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02-26-2008, 07:28 AM
Crunch Time
yakitate304's Avatar
Join Date: Oct 2007
Location: NY
Country: St Lucia
Posts: 13,915
vCash: 500
My coach, who I was with for both squirt and peewee, told us in our transitional year to "keep your feet moving", rather than "keep your head up", which I always thought was more practical advice. Most people with common sense will keep their head up (except for Tim Connolly), but a lot of kids get flattened when they stop moving their feet and start drifting. It's ten times harder to hit a moving target, even when that target is moving relatively towards you, because you (as the checker) are no longer in control of the pace.

As for advice...

Giving a hit: Emphasize that the stick shouldn't be up, the elbow should be relatively against the body, and that the knee should not be out. Crazy enough, when I was in my only year of peewee, there was a kid in the league playing his 2nd year of peewee who had a habit of knee-to-knee hits, and he apparently was never told by anyone that they're illegal until about halfway through the season. Psychologically, make sure that he doesn't expect to be killing someone with every hit - sometimes the most important hits are just little bumps that are more accurate at the price of power.

Taking a hit: First off, don't develop the "omg you hit me" mentality. Hockey's a physical game and nobody is exempt from being hit. If it happens, shake it off and get back in the play or go to the bench. Of course, if it's an injury, that's a different case. As for the hit itself, try to stay as compact as possible without balling up. A lot of people try to avoid the hit at the last second and end up getting decked even harder because they stretch themselves out and make their body easier to line up.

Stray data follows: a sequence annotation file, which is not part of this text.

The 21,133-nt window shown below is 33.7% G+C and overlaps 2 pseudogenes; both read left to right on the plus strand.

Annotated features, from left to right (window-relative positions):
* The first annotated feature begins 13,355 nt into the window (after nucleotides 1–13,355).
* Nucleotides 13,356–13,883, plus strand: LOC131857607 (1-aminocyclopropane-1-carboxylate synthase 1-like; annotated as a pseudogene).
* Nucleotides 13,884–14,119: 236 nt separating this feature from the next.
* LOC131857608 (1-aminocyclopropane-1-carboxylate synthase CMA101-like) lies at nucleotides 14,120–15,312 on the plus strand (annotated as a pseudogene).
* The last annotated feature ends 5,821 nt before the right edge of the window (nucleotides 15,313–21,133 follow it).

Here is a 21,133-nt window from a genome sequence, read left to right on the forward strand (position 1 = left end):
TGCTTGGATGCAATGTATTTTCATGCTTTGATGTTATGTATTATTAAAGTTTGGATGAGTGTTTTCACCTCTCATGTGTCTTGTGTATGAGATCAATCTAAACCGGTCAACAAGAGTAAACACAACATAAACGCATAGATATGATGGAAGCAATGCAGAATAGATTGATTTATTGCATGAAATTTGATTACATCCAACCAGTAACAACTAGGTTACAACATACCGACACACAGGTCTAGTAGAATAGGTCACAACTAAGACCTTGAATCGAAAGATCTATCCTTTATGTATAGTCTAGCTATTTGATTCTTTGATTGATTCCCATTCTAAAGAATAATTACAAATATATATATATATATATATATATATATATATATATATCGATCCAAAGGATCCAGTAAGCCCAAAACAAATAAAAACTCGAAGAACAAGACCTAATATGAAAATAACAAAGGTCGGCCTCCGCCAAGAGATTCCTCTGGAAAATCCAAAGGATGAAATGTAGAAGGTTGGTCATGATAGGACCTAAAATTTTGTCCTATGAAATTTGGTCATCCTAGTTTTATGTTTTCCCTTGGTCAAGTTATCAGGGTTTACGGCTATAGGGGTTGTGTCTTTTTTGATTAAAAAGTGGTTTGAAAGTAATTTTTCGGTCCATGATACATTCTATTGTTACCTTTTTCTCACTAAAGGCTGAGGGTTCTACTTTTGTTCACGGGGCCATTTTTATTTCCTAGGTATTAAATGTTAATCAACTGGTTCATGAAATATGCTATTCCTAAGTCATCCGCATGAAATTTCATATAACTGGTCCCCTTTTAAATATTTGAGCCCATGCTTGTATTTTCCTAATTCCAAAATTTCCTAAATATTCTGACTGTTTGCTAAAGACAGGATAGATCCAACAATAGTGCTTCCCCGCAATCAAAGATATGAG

Vision: Get to know your position and your teammates/linemates. Having a decent idea as to where a teammate might be before receiving a pass can give a player the fraction of a second that the defense can't make up. Talk to linemates on the bench after shifts, without being annoying. Make sure he knows whatever breakout the coach is running, not that many peewee players follow that, but some do.

Other advice to pass on: Defensive positioning is more important than the big hit.

I was going to say something else, but droller already touched on it. "The best thing for him may be to actually get hit hard." I've always thought that the best players have a healthy fear of getting lit up, but aren't afraid of the check. Part of the lesson of getting drilled is that you shouldn't go to location X with your head down, but there's also a lesson to be learned in that you live even when you get decked - don't be so afraid of the hit that you stop going to those areas altogether. Just do it more intelligently next time. Also, make sure that he's skating without the puck. This is something that I find helps develop vision, because the player is able to put into perspective what the rink looks like from various situations, lanes and angles. On top of that, you can't be static in the neutral zone.

So I've rambled a bit... But I hope some of this was useful.

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